Magazine article Clinical Psychiatry News

Tell Dr. Fink What You Think

Magazine article Clinical Psychiatry News

Tell Dr. Fink What You Think

Article excerpt

Join Dr. Paul J. Fink on a rambling tour of the contemporary scene.

Coming Next Month:

"No man is an island, entire of itself," English poet John Donne famously declared. But Donne's immortal 17th century maxim maybe under assault on the 21st century island nation of Japan. A country that prizes communal commitment over individualism is grappling with a troubling antisocial phenomenon: hikikomori, or "withdrawal." Increasing numbers of young adults, mostly young men, are shunning work and social contact--literally shutting themselves in their rooms for months and even years at a time.

Hikikomori's origins are as elusive as its estimated 1 million victims. Although mental illness may drive some of Japan's shut-ins into a reclusive state, experts assert that most of them retreat without showing any signs of psychiatric problems. The answers may lie in any number of factors, including failure to meet extreme expectations to perform well in school, overindulgent parents, and the breakdown of postwar Japan's implicit guarantee of lifetime employment.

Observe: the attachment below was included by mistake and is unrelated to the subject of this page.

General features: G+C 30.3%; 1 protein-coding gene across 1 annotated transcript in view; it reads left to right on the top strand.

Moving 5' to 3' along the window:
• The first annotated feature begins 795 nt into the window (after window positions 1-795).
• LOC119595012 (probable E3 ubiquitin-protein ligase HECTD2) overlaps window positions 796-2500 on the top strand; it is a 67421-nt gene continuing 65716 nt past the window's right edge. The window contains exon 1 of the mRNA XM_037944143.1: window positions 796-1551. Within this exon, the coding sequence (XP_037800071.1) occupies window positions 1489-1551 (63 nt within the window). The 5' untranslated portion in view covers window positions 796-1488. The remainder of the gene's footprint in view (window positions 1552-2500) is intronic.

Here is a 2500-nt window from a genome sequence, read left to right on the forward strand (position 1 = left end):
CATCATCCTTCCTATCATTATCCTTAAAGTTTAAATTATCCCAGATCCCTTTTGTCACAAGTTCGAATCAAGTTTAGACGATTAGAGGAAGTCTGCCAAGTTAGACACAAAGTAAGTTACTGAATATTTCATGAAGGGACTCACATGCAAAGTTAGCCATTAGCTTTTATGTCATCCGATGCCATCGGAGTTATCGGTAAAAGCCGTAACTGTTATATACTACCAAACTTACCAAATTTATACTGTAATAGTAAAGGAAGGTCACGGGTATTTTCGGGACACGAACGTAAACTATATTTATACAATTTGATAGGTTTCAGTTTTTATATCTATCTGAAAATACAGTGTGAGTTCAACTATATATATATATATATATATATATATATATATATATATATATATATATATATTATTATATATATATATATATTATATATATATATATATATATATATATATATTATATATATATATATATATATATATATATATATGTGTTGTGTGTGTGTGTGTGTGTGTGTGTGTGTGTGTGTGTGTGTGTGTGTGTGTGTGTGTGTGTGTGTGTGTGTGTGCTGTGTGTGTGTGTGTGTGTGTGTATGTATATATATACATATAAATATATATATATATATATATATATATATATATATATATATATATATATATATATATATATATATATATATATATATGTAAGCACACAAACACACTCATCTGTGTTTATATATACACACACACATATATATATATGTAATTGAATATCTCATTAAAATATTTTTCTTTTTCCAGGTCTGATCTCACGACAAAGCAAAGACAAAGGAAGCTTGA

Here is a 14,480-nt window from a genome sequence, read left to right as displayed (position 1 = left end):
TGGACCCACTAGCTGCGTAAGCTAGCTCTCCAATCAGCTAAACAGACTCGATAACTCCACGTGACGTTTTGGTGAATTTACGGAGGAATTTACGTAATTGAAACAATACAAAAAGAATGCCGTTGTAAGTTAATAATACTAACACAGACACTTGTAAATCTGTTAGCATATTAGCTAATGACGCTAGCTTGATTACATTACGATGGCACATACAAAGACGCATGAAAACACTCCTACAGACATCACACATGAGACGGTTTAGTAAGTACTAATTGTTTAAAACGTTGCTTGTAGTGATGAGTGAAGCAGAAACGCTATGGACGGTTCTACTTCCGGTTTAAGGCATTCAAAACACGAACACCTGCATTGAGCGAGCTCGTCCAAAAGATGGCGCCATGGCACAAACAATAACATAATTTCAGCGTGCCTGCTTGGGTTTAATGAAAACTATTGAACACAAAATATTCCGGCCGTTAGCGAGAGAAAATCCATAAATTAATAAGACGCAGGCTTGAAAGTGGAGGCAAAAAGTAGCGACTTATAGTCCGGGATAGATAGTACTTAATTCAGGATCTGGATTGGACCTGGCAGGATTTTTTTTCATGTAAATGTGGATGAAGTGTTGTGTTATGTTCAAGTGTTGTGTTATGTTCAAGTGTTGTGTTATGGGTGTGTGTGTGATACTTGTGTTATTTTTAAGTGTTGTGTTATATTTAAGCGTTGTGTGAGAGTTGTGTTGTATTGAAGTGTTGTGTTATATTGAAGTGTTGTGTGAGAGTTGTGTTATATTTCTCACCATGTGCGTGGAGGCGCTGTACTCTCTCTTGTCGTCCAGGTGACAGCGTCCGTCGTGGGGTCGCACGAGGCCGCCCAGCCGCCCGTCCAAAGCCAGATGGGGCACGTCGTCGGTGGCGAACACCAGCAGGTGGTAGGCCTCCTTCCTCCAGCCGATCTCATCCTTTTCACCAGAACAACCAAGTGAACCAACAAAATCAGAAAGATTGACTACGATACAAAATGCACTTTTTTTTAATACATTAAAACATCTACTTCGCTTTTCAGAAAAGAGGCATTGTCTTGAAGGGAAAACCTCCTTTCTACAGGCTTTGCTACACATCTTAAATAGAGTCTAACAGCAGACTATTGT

For Discussion: Is there an unrecognized American equivalent of Japan's hikikomori phenomenon? What psychiatric and nonpsychiatric factors--from parenting styles to social expectations-can spur extreme social withdrawal among young adults? What strategies can clinicians use to find and reach those who have created their own social, mental, and emotional "islands"?

Is laughter good medicine? …

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